Graeme Souness believes that the figures involved in the failed European Super League were only in it for a quick cash boost, before seeking other financial opportunities.
Controversial plans for the breakaway league crashed and burned on Tuesday after just 48 hours. Indeed, all six English teams pulled out in a matter of hours, starting with Chelsea. Manchester City, Manchester United, Liverpool, Arsenal and Tottenham later ended ties with the idea.
The prospect of a breakaway venture looked a real one on Sunday evening. Twelve clubs from across Europe had signed up and had readied legal action in the event of bans from UEFA and their domestic leagues.
The European Super League would have meant that an exclusive cohort of the world’s biggest clubs got richer. In contrast, though, the competition below them would have been wiped out.
Nevertheless, Souness believes that the chiefs involved in the plans may have gone on to ditch the idea after two seasons – a plan which has been “found out”.
“When people go into business at this level they’ve got an exit strategy,” he told Sky Sports.
“You can bet certain Americans were looking at this, [thinking] we’ll remain in this new league for two years, our assets will double in value and we’ll get out and we’ll move onto something else.”
He added on Liverpool fans’ reaction to their club’s involvement: “They’ve been found out. And we know as well as anyone, how will the scousers take to John Henry after this? I don’t know how he comes back from this.”
The announcement on Sunday evening came with a dedicated European Super League website and a press release.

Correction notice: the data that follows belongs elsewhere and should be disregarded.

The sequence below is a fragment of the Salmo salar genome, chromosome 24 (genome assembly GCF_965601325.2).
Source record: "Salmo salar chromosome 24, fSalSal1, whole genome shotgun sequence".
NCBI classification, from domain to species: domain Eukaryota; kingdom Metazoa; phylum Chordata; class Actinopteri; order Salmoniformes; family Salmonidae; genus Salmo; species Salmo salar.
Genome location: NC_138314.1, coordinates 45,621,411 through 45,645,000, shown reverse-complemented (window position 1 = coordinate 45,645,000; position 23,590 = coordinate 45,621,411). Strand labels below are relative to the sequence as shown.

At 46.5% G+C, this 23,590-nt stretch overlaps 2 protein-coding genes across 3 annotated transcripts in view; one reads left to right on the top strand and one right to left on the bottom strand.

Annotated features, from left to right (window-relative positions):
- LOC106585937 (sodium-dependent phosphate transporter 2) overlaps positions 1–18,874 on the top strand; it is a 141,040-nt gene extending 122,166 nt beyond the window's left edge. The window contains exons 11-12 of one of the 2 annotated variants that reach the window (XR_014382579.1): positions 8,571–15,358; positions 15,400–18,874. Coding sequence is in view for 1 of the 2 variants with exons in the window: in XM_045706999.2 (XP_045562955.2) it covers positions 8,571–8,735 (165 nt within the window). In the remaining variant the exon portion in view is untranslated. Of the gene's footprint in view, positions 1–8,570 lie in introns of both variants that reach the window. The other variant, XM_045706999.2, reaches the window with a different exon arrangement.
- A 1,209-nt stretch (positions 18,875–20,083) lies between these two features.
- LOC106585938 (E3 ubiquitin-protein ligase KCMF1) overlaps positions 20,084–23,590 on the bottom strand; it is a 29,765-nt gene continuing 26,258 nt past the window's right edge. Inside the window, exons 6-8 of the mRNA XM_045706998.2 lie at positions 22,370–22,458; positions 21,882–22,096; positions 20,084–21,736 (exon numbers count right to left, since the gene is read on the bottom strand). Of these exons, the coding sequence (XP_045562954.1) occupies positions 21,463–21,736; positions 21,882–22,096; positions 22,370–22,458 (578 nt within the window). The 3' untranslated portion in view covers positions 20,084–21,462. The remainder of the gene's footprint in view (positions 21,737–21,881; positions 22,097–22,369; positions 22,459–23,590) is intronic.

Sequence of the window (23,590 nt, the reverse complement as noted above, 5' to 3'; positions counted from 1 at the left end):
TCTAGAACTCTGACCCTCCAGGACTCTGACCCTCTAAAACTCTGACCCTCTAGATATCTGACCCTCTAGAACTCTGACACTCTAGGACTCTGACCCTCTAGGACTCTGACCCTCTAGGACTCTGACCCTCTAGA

Furthermore, American investment bank JP Morgan revealed on Monday that it was to fund the league.
As such, Souness added that the plans had been worked on for some time.
Souness thinks ESL chiefs planned extensively
“This wasn’t an idea someone had a fortnight ago, this has obviously been on the go for months and months and months,” the pundit added.
“So these chairmen have been going to Premier League meetings, albeit via Zoom no doubt, knowing that their intention was in a few months to pull out of the Premier League.
“So they’ve been so under-handed – these are relationships that will take some mending.
“And the biggest one is not chairman to chairman, it’s chairman to supporters, which is very important.”
Liverpool relationship damaged considerably
As for Liverpool’s involvement, Jamie Carragher insisted that the club’s Fenway Sports Group (FSG) owners have no way back after this move.
Souness agreed with his fellow former Red, saying: “I know the scousers, they will not forgive John Henry [Liverpool principal owner] for this, I can’t see how he gets back from this, I honestly can’t.
“I think it’s different for [Chelsea owner] Roman Abramovich. I think he’s been dragged in, and City have been dragged in. I imagine the catalysts for this would have been the Americans at Liverpool and Man United, along with the two big clubs in Spain who by all accounts are absolutely skint.
“How you recover from this I’m not quite sure, because the relationship between the supporter and the board in some cases will be damaged forever.”
Henry has apologised to Liverpool’s supporters for his role in the European Super League plans.